Support is a funny thing. It has to be given as one equal to another. No one is an island. We operate in our own worlds and if we want to grow in our business lives and as human beings we have to step outside our comfort zones. This is scary for everyone and to have someone there on the side lines shouting you on is what we all need. We don’t want someone to do it for us, but we need someone to watch us, be ready to pick us up if we stumble and fall, but mostly to celebrate with us when we make it. That success builds confidence which becomes the foundation for the next step, but it must be noticed and turned into fuel for the future. There is a skill to this and to doing it in such a way that the person does not feel patronised. Admiration from one adult to another is different to praising a child for learning to walk and that is the only model with which most people are familiar.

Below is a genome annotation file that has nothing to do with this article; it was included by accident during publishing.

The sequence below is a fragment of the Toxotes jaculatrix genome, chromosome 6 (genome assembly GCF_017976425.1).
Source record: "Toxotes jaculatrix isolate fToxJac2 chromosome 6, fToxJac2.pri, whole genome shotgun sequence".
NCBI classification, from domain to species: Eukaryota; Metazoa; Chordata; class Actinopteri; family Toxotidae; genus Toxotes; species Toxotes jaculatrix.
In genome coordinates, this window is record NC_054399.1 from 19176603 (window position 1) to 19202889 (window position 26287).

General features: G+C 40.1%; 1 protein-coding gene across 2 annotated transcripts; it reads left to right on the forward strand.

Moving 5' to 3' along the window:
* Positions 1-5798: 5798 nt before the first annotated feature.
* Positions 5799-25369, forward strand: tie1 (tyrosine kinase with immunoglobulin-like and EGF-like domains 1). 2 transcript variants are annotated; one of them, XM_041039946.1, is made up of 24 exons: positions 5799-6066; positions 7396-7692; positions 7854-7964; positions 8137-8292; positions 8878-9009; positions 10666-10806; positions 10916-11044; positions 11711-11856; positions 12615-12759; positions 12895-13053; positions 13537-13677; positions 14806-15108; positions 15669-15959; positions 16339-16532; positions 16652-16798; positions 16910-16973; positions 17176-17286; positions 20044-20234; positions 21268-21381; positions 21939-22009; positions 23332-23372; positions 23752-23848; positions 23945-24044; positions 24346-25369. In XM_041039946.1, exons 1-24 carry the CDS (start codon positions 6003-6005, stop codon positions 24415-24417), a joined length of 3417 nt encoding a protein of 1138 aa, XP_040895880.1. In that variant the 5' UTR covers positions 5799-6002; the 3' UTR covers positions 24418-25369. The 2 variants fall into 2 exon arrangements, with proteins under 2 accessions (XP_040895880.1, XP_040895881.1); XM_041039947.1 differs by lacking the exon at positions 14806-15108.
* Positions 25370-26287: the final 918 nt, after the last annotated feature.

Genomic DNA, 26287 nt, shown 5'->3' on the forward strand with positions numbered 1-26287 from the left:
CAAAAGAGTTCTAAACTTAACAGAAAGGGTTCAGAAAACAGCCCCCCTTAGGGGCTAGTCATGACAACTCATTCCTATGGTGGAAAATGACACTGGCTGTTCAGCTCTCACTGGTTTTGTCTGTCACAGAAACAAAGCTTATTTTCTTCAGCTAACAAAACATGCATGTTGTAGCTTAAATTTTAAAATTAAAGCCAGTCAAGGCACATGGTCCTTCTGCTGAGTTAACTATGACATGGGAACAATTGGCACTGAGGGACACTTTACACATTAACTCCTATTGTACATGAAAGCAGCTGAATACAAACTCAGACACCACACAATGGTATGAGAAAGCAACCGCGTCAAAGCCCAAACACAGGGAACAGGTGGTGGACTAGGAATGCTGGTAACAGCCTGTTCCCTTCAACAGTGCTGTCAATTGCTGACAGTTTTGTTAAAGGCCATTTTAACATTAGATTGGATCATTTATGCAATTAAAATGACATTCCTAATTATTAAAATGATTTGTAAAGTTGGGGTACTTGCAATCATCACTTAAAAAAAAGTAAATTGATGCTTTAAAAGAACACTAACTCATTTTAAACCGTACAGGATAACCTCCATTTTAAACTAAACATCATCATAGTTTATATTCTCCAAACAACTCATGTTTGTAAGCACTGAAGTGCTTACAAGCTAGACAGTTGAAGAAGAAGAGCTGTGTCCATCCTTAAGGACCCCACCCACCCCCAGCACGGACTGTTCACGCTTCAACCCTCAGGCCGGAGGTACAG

And what about the question of being a non-executive director? I have been in a good number of board rooms running different enterprises. When it first happened for me there was only one book about being a director and that was John Harvey Jones’ Making it Happen (1988); still a good read. It ran alongside a TV programme and Sir John was a fantastic performer. I found difficulty identifying with his larger than life persona. I had been trained always to collect the facts of a situation, but he taught me that there is no stupid question and if you are not confident of the answer ask it again in another way. When I sat in that first board room I had to learn for myself that being a director means determining where the business is to go, how to make it successful and the responsibilities of being an employer and affecting employees and their families by the decisions we made. As a manager I might be an expert in my area, I might be good at collecting facts and putting together a case for action, but the bottom line was that someone else took that decision and had responsibility for the consequences. In those days, I learnt the value of good non-executive directors who came with no skin in the game and so could be completely objective. They could and did ask very probing questions. Because they did not work in the business they could ask deceptively simple things about how and whether a course of action would work. In other words, they were hugely valuable in the thorough interrogation of any new idea. The decisions made were better because of their input.